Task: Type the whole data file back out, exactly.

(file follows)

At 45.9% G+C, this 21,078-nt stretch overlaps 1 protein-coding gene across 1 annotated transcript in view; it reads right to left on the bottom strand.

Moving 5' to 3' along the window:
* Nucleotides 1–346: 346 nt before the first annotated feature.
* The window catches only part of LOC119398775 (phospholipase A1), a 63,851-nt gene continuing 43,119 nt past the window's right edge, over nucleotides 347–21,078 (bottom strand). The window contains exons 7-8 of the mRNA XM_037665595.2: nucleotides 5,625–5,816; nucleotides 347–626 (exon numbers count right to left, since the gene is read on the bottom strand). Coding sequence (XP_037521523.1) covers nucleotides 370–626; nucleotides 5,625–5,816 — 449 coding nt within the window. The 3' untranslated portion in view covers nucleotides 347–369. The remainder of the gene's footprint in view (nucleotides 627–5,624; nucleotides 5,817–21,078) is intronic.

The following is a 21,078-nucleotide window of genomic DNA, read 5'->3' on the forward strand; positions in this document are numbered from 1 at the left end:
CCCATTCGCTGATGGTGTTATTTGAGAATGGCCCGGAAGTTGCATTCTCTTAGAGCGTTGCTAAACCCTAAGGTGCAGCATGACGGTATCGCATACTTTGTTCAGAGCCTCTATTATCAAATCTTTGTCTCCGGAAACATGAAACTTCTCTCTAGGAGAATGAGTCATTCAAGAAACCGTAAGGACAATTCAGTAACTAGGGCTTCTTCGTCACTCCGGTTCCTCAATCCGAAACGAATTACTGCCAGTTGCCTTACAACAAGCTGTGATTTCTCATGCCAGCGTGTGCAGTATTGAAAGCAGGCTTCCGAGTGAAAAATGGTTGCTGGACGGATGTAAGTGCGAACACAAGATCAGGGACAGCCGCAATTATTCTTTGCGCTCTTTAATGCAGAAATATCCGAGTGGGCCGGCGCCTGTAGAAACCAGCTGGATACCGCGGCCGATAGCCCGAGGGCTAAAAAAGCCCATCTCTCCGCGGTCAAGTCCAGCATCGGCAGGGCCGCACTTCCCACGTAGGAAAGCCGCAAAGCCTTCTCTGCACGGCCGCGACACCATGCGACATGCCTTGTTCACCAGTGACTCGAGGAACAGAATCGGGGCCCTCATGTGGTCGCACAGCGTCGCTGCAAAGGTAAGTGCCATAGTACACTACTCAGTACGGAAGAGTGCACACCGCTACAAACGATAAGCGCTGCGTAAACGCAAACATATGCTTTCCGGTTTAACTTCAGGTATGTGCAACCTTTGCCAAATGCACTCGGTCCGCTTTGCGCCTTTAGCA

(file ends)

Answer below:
At 45.9% G+C, this 21,078-nt stretch overlaps 1 protein-coding gene across 1 annotated transcript in view; it reads right to left on the bottom strand.

Moving 5' to 3' along the window:
* Nucleotides 1–346: 346 nt before the first annotated feature.
* The window catches only part of LOC119398775 (phospholipase A1), a 63,851-nt gene continuing 43,119 nt past the window's right edge, over nucleotides 347–21,078 (bottom strand). The window contains exons 7-8 of the mRNA XM_037665595.2: nucleotides 5,625–5,816; nucleotides 347–626 (exon numbers count right to left, since the gene is read on the bottom strand). Coding sequence (XP_037521523.1) covers nucleotides 370–626; nucleotides 5,625–5,816 — 449 coding nt within the window. The 3' untranslated portion in view covers nucleotides 347–369. The remainder of the gene's footprint in view (nucleotides 627–5,624; nucleotides 5,817–21,078) is intronic.

The following is a 21,078-nucleotide window of genomic DNA, read 5'->3' on the forward strand; positions in this document are numbered from 1 at the left end:
CCCATTCGCTGATGGTGTTATTTGAGAATGGCCCGGAAGTTGCATTCTCTTAGAGCGTTGCTAAACCCTAAGGTGCAGCATGACGGTATCGCATACTTTGTTCAGAGCCTCTATTATCAAATCTTTGTCTCCGGAAACATGAAACTTCTCTCTAGGAGAATGAGTCATTCAAGAAACCGTAAGGACAATTCAGTAACTAGGGCTTCTTCGTCACTCCGGTTCCTCAATCCGAAACGAATTACTGCCAGTTGCCTTACAACAAGCTGTGATTTCTCATGCCAGCGTGTGCAGTATTGAAAGCAGGCTTCCGAGTGAAAAATGGTTGCTGGACGGATGTAAGTGCGAACACAAGATCAGGGACAGCCGCAATTATTCTTTGCGCTCTTTAATGCAGAAATATCCGAGTGGGCCGGCGCCTGTAGAAACCAGCTGGATACCGCGGCCGATAGCCCGAGGGCTAAAAAAGCCCATCTCTCCGCGGTCAAGTCCAGCATCGGCAGGGCCGCACTTCCCACGTAGGAAAGCCGCAAAGCCTTCTCTGCACGGCCGCGACACCATGCGACATGCCTTGTTCACCAGTGACTCGAGGAACAGAATCGGGGCCCTCATGTGGTCGCACAGCGTCGCTGCAAAGGTAAGTGCCATAGTACACTACTCAGTACGGAAGAGTGCACACCGCTACAAACGATAAGCGCTGCGTAAACGCAAACATATGCTTTCCGGTTTAACTTCAGGTATGTGCAACCTTTGCCAAATGCACTCGGTCCGCTTTGCGCCTTTAGCA